Top U.S. magazine journalist and renowned legal scholar, Jeffrey Rosen, delivered the 4th Annual Osler Hoskin & Harcourt Lecture, "The Naked Crowd: Balancing Prof. Jeffrey RosenPrivacy and Security through Law and Technology." On September 29, 2004, Professor Rosen of the George Washington University Law School described how US authorities are collecting massive amounts of personal data and discussed the impact this is having on privacy. He argued that some of the techniques used are far too invasive, and should only be used for the most serious of offences. As an example, Prof. Rosen pointed to an airport surveillance monitor in the US called the 'Naked Machine' that helps airport screeners check for concealed firearms. The machine projects a naked image of airline passengers onto a screen, a clear invasion to passengers' privacy. After a public outcry, this machine was re-designed into what Prof. Rosen called a 'blob machine.' Images of the naked individual are scrambled and then projected onto a computer-generated mannequin. This way, passengers' privacy is protected but airport screeners can check for concealed firearms. The themes of technology and privacy are further explored in his latest book, The Naked Crowd: Reclaiming Security and Freedom in an Anxious Age.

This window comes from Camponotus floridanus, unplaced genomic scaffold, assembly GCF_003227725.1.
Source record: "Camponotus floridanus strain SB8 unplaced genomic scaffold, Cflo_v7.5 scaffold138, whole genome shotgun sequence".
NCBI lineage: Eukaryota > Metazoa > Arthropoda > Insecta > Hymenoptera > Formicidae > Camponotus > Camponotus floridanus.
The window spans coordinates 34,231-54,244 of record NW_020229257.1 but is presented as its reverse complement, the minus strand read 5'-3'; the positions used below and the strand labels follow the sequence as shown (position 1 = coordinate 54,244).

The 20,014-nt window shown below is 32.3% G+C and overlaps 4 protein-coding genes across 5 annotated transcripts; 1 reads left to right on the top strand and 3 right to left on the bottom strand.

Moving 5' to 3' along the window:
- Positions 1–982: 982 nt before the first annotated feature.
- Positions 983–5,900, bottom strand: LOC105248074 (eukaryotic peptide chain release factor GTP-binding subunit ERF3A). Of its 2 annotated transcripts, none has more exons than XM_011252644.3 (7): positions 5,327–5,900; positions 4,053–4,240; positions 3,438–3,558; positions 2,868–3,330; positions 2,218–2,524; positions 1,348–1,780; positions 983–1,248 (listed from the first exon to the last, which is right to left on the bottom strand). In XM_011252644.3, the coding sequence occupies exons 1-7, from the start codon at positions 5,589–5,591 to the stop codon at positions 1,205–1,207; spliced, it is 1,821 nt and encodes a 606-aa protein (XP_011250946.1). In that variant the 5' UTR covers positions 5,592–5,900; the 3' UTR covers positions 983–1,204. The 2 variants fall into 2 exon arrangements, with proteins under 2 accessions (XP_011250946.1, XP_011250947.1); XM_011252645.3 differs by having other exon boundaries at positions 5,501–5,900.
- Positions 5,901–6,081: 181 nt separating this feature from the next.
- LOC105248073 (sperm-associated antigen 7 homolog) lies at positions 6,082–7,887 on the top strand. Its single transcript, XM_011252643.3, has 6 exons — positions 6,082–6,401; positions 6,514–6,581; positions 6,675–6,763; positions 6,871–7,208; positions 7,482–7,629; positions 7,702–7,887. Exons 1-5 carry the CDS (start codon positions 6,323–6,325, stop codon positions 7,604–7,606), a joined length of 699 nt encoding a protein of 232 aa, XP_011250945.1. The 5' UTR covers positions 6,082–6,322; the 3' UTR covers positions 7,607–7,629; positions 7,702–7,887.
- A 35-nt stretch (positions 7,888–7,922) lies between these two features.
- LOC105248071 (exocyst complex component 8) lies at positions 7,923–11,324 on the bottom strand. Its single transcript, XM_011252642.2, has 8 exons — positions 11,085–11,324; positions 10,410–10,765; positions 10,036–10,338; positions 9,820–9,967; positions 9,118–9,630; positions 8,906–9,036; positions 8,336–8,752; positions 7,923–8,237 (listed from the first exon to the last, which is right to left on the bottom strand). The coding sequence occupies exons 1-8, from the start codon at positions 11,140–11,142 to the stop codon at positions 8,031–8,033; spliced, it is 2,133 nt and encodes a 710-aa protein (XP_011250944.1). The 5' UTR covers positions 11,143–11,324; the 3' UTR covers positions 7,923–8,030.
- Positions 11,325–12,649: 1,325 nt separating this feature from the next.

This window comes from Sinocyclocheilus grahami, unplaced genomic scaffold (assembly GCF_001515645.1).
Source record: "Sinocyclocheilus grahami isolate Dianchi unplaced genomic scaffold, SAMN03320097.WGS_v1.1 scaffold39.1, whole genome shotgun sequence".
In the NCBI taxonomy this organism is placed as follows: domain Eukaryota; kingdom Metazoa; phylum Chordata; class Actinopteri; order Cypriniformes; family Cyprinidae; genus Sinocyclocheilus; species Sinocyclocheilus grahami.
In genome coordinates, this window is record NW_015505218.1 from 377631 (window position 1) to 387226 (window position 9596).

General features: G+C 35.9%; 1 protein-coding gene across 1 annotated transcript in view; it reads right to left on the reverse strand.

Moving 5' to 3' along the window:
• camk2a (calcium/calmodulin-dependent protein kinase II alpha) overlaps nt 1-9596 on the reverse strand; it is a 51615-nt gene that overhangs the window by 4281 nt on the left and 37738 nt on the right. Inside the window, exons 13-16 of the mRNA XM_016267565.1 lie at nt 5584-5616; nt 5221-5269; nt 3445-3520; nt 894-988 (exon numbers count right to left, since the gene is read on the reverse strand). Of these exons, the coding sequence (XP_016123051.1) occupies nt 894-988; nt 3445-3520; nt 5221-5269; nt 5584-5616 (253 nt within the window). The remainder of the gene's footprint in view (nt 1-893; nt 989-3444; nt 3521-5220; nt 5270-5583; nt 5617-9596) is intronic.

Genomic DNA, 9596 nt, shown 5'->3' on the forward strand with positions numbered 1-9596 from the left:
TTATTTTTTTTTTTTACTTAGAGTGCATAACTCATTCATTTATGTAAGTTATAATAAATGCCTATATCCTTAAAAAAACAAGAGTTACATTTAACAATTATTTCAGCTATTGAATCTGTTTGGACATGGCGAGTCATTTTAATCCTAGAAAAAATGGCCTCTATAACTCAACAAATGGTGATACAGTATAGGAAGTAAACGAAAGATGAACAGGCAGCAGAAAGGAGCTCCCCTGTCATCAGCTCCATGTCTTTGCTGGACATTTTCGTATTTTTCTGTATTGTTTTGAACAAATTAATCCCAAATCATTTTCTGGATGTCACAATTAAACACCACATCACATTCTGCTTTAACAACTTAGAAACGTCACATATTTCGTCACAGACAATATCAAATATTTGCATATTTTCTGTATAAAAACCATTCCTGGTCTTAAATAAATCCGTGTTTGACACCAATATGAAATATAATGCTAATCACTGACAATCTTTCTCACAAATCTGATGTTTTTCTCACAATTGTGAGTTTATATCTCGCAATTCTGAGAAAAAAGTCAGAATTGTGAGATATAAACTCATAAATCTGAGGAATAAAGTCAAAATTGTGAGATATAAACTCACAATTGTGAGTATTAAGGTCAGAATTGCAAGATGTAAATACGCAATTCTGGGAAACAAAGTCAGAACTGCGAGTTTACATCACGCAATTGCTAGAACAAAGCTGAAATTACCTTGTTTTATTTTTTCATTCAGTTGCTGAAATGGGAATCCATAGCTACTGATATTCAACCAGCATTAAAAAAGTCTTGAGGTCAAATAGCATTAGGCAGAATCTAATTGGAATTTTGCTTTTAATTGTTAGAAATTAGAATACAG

Jeffrey Rosen is a professor of law at George Washington University and the legal affairs editor of The New Republic. He new book, The Naked Crowd: Reclaiming Security and Freedom in an Anxious Age, was called "wide ranging and thoughtful" by the New Yorker. His first book was The Unwanted Gaze: The Destruction of Privacy in America, which The New York Times called "the definitive text on privacy perils in the digital age." Rosen is a graduate of Harvard College, summa cum laude; Oxford University, where he was a Marshall Scholar; and Yale Law School. His essays and commentaries have appeared in the New York Times Magazine, The Atlantic Monthly, National Public Radio, and The New Yorker, where he has been a staff writer. The Chicago Tribune recently named him one of the ten best magazine journalists in America.